Background: Genetic polymorphisms of CYP2C9 can lead to wide inter-individual variations in drug metabolism. Decreased metabolism leads to higher plasma levels, causing adverse drug reactions (ADRs). Polymorphic alleles CYP2C9 FNx01 2 and CYP2C9 FNx01 3 occur in the Indian population and this may serve as the basis for using genotyping as a tool to predict phenytoin toxicity.
Aims: To evaluate the association between the presence of polymorphic alleles CYP2C9 FNx01 2 and FNx013 and phenytoin toxicity in Indian patients with epilepsy.
Settings and design: A case-control study with cases defined as those who had plasma phenytoin concentrations above 20 μg/ml.
Materials and methods: The study population included 259 patients with epilepsy on phenytoin. Phenotyping was done using High Performance Liquid Chromatography. Those with plasma phenytoin levels above 20 μg/ml were taken as cases and the rest as controls. Genotyping was done by Polymerase Chain Reaction - Restriction Fragment Length Polymorphism.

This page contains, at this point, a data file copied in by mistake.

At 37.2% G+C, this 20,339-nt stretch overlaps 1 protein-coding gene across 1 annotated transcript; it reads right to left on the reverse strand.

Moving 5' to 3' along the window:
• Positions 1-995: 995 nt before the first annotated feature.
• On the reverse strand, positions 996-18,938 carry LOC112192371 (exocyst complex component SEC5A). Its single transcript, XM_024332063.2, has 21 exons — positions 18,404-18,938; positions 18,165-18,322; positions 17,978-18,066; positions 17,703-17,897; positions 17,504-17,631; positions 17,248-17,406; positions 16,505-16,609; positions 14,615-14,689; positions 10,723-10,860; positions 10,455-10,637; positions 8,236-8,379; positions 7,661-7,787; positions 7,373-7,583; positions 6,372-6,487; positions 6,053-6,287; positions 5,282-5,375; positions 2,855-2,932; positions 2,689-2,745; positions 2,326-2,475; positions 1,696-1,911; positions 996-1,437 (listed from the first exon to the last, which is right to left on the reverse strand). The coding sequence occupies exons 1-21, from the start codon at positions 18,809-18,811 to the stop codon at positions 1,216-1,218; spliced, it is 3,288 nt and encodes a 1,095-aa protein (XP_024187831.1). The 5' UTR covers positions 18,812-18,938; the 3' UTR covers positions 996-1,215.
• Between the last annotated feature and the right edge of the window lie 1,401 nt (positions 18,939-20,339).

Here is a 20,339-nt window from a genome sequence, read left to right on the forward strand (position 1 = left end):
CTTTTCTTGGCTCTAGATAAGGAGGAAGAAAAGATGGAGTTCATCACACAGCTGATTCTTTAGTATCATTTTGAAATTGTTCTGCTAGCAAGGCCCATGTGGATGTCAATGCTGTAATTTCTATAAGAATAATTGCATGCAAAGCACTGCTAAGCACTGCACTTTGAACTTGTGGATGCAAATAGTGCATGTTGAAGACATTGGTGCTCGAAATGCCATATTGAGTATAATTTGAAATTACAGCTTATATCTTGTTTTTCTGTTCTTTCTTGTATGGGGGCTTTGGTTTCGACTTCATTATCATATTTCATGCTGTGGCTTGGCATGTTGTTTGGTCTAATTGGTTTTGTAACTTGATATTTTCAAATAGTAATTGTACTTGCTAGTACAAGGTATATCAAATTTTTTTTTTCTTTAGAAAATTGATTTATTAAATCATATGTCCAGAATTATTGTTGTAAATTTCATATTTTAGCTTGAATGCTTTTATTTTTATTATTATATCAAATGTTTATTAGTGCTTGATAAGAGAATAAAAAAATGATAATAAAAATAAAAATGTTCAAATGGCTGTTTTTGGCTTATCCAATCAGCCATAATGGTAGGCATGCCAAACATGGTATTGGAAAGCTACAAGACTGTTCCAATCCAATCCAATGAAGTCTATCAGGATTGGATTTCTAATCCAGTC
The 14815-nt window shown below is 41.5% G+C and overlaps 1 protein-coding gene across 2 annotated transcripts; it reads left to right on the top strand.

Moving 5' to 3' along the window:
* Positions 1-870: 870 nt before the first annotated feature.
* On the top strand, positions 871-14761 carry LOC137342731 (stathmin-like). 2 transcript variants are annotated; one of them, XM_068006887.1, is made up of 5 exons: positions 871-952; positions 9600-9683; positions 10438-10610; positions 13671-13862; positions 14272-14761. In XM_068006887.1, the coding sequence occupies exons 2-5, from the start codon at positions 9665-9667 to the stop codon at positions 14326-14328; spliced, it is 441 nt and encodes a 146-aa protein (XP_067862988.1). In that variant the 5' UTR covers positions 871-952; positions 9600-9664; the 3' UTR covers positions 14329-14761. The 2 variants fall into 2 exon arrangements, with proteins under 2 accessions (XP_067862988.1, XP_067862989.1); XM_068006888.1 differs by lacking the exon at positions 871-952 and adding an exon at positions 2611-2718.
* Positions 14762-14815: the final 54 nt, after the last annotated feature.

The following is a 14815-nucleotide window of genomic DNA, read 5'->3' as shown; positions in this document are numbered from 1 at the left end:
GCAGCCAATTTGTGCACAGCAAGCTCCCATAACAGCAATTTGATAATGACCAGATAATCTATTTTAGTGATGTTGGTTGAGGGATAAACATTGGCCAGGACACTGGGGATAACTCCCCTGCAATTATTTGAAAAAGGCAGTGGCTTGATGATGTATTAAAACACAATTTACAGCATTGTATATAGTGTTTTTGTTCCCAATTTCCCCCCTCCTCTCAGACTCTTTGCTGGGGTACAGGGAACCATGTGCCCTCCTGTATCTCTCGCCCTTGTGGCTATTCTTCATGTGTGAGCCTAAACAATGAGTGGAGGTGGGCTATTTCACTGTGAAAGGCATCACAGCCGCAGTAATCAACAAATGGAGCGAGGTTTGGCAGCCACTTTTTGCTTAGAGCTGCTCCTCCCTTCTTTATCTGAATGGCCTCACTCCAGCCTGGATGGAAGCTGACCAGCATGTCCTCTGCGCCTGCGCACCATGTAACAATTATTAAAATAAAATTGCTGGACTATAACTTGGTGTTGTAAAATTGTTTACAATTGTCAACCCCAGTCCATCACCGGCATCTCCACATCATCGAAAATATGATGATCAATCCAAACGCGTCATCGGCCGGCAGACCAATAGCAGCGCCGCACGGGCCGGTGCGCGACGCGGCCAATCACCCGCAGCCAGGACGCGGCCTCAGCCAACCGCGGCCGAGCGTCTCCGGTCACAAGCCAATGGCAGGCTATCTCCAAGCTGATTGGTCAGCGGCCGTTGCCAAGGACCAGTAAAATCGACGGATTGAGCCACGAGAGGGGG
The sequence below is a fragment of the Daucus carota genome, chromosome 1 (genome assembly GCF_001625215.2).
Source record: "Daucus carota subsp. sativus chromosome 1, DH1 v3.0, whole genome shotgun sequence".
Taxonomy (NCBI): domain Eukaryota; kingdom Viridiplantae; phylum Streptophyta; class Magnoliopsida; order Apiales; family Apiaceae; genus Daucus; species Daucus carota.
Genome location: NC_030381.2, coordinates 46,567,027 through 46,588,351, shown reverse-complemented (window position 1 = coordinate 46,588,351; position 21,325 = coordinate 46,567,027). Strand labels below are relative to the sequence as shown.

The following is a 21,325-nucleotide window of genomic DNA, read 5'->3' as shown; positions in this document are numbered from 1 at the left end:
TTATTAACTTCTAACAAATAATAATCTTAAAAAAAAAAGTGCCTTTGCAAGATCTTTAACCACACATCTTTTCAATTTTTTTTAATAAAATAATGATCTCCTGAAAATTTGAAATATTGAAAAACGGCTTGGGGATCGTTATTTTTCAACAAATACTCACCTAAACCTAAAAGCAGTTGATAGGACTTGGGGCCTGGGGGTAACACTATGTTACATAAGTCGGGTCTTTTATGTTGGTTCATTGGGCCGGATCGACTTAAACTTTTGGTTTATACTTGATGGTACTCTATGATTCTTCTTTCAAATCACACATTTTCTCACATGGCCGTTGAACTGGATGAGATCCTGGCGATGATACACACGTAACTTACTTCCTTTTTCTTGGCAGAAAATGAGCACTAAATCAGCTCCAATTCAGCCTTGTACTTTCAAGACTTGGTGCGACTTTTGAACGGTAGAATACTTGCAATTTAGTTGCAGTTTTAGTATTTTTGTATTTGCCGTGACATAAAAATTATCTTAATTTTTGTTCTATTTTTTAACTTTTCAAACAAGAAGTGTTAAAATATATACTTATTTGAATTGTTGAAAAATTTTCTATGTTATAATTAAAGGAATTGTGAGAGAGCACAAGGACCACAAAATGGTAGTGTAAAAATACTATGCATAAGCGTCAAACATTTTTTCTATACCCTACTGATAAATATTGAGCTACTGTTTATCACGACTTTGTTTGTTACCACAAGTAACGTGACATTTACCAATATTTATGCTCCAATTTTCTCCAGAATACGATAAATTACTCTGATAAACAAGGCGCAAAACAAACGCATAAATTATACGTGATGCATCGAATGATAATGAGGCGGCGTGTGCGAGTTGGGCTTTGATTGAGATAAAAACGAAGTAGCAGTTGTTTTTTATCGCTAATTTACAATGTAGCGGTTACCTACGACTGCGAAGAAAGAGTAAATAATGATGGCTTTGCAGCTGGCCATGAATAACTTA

Statistics: Numerical data between groups was compared using unpaired-'t' test. Between-group comparison of categorical data was done using Chi square for trend with crude odds ratio (OR). Adjusted OR was calculated using binary logistic regression.
Results: There were 40 cases and 219 controls. Mean phenytoin dosage between groups was not statistically significant. Of the 40 cases, 25 (62.5%) cases had wild alleles versus 178 (81.3%) controls. We found a significant association between polymorphic alleles CYP2C9 FNx01 2 and FNx013 and toxic phenytoin levels. After adjusting for age, sex and dose, a significant association between polymorphic alleles and phenytoin toxicity was still found.
Conclusions: This study shows significant association between polymorphic alleles and phenytoin toxicity in this study population. However, until technology for genotyping becomes cost-effective, we would recommend Therapeutic Drug Monitoring to guide dosing.